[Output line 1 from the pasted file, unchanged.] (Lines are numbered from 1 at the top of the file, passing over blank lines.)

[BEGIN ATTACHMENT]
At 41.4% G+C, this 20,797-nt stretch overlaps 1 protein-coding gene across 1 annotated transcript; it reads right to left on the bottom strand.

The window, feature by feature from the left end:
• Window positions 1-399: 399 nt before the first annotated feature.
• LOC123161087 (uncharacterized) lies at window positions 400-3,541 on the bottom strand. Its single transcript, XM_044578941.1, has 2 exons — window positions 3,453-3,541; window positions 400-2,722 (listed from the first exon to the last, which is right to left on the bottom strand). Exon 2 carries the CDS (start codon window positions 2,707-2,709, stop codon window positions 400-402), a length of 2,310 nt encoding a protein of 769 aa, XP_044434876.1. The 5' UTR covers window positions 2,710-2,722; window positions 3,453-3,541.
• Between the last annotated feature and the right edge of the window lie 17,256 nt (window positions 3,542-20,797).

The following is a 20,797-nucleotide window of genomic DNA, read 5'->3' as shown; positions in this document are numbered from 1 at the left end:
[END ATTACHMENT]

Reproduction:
At 41.4% G+C, this 20,797-nt stretch overlaps 1 protein-coding gene across 1 annotated transcript; it reads right to left on the bottom strand.